[I'd forgotten that I used to sing this song to myself a lot -- "for I don't want to run this race alone in vain."]


After service, I was complaining to Kelsey about how I've been really dissatisfied with worship at CHPC recently, and I think she really didn't know what to do with me.  Then I was complaining to Katherine and she told me I should talk to Kristy (who's on Session, which meets this Wednesday).  I actually had really good conversation with Kristy.  She talked about the various factors contributing to fatigue on the part of the Session (which all made a lot of sense to me) and she told me about various committees.  And then I talked to Katherine some more, and it was really useful for me to rehearse articulating the things that are bothering me about CHPC, and I came home and wrote up a whole email (at first I was gonna write a bunch of different ones -- one about worship, one about outreach, one about the podcasts -- but stuff was so connected that I decided it made sense to just make it all one email).  When I was coming home from CWM I was worrying that I had come across as hurtful and etc., but I am trying to not stress about that, because I am not good at doing the very politic couching language, and I talked about positive steps and even things I was willing to help out on, so it's not like I just made a list of things I hate about CHPC.

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"We make the road by walking."
-Myles Horton

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We blessed fathers and then sang "Fathering God" -- a slightly edited version of "Mothering God, You Gave Me Birth," because Tallessyn pointed out that the queerest thing we this congregation could do was to take this attributes which have been traditionally attributed to mothers and attribute them also to fathers.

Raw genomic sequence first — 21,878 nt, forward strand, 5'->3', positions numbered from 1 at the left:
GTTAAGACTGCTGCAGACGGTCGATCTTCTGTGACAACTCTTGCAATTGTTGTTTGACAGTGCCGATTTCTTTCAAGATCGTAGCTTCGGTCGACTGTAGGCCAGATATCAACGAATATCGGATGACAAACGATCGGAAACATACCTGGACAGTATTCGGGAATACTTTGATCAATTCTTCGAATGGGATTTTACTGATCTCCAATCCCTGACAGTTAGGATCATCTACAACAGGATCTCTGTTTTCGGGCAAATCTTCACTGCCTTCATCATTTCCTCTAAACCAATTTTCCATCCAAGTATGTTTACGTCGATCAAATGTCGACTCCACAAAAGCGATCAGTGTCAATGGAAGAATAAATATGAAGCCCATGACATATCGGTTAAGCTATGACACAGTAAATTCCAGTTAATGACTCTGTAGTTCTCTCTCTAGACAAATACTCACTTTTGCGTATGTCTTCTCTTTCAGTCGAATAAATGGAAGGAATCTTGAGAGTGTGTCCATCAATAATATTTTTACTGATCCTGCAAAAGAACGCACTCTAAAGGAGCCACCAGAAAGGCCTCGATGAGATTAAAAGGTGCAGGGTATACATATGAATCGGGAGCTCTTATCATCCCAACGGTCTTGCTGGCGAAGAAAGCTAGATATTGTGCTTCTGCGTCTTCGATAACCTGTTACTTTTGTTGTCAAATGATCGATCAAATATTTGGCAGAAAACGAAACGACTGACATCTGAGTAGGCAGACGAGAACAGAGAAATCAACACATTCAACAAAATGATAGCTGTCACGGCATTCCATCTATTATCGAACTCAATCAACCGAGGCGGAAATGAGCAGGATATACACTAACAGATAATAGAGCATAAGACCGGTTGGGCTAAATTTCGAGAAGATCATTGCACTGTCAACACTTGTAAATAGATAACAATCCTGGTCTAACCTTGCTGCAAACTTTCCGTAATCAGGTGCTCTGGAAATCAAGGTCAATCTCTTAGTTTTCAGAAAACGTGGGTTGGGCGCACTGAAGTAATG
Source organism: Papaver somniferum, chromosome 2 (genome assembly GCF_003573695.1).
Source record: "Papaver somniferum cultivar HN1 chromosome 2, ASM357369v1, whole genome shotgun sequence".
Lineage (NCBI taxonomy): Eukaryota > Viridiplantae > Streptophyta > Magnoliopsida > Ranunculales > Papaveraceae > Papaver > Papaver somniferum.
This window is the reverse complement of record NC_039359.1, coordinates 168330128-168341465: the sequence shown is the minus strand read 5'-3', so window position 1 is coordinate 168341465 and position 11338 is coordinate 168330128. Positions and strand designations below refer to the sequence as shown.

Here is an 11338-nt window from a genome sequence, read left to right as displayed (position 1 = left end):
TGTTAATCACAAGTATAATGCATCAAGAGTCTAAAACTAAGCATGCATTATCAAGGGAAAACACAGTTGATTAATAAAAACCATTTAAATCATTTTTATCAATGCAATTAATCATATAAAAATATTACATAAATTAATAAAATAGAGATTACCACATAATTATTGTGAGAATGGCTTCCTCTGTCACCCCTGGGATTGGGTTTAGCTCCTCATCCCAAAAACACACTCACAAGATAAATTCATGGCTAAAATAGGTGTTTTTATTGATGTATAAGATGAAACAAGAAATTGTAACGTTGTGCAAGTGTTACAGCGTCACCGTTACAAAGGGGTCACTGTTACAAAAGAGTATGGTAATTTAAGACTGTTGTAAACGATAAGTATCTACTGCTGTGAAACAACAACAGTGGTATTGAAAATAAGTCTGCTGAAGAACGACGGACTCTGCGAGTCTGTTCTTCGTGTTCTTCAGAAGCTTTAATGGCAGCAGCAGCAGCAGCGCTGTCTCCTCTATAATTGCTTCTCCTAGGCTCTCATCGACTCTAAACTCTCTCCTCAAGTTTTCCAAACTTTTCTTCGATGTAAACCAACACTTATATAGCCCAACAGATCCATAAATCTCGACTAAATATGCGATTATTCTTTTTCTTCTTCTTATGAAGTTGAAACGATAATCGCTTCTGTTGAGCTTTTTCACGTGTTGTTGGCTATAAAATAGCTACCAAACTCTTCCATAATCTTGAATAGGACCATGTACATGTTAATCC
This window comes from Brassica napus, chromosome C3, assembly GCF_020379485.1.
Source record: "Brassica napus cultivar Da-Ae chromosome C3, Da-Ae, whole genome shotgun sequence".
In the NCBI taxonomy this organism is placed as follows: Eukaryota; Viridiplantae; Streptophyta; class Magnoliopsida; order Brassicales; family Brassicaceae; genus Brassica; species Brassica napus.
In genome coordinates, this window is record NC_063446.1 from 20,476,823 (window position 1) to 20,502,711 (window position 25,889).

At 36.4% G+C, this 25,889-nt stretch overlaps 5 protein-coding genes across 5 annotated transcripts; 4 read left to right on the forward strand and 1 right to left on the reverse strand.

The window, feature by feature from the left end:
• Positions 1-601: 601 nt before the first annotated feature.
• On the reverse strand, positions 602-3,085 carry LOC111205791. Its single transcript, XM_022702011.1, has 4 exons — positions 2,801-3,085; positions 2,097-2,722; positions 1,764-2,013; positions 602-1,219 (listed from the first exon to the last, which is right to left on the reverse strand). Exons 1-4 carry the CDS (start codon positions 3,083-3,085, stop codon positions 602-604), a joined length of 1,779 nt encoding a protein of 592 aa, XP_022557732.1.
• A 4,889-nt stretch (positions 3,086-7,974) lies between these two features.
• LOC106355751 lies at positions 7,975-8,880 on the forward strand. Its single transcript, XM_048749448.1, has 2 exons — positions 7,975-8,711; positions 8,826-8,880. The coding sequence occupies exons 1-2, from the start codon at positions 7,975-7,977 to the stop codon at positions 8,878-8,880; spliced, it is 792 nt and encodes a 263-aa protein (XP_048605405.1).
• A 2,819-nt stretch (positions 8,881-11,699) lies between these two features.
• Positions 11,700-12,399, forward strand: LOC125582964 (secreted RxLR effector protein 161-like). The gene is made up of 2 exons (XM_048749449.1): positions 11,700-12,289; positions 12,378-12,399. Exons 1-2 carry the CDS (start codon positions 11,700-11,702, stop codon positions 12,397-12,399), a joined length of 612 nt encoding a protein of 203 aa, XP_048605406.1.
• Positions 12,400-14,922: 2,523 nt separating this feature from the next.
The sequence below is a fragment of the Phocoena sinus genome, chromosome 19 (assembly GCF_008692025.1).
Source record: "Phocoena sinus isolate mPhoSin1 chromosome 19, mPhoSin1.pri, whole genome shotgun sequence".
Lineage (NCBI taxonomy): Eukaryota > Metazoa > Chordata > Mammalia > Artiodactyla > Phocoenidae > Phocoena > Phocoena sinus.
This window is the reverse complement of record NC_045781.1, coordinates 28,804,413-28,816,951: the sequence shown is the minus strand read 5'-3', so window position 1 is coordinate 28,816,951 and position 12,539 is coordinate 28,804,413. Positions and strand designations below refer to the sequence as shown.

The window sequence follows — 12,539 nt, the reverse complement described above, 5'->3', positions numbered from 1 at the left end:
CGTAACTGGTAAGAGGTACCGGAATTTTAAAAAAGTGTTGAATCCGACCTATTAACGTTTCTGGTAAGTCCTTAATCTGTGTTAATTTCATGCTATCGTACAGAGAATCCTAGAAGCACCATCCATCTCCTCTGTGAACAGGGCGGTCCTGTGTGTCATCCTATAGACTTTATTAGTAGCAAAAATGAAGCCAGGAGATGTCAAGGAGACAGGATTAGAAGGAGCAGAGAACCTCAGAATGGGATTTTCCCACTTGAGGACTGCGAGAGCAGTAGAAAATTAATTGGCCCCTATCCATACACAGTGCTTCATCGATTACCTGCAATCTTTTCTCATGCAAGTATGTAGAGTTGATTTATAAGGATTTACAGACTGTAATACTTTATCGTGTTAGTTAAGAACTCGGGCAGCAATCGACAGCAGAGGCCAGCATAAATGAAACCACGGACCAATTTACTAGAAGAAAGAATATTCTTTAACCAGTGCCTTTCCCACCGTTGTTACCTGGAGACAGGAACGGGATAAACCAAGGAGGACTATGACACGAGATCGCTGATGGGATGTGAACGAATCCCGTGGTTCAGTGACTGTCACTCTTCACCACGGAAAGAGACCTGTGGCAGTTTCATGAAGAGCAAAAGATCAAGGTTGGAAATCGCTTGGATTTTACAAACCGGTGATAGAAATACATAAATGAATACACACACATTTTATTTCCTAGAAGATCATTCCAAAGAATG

Then we had Reception of New Members.  Tiffany talked about how United Methodism doesn't require that you go through weeks of classes or anything, because while knowing about church history and etc. is important, what's primary is the Holy Spirit moving in you (hi Wesley's "I felt my heart strangely warmed"), and so if you feel moved right now you are welcome to come up.  I felt like she was talking to me, but not only am I stubbornly (and probably somewhat immaturely) committed to Not Officially Being a Member anywhere (When I was telling FCS-Ian about Annual Conference and mentioned that I can't vote since I'm not actually a Methodist -- though admittedly at Conference I think only delegates get votes -- and he asked if I was a member anywhere and I said no and he said he supposed that made sense since I'm involved so many places.) but I am also not willing to commit to supporting the UMC.  CWM is my home church, more and more this feels true, and I know more about Methodism than I do any of the other denominations I'm involved in, and I've started thinking of Methodists as "my people" when I encounter someone who grew up Methodist, but to actually commit to that institutional church...


Rev.S. said that the disciples don't ask Jesus, "Fix this," but "Teacher, do You not care that we are perishing?" that when people reach out to us in crisis, they are not necessarily looking for us to fix thing (though that may be our instinctual response) but rather to care that they are suffering.

For anyone braving the Job portion of the lectionary, may I recommend a Radio National "Encounter" program called "Ashes," looking at the Book of Job (hat-tip: Heidi).  I still really like Robert Eisen's take on the "happy ending" of Job.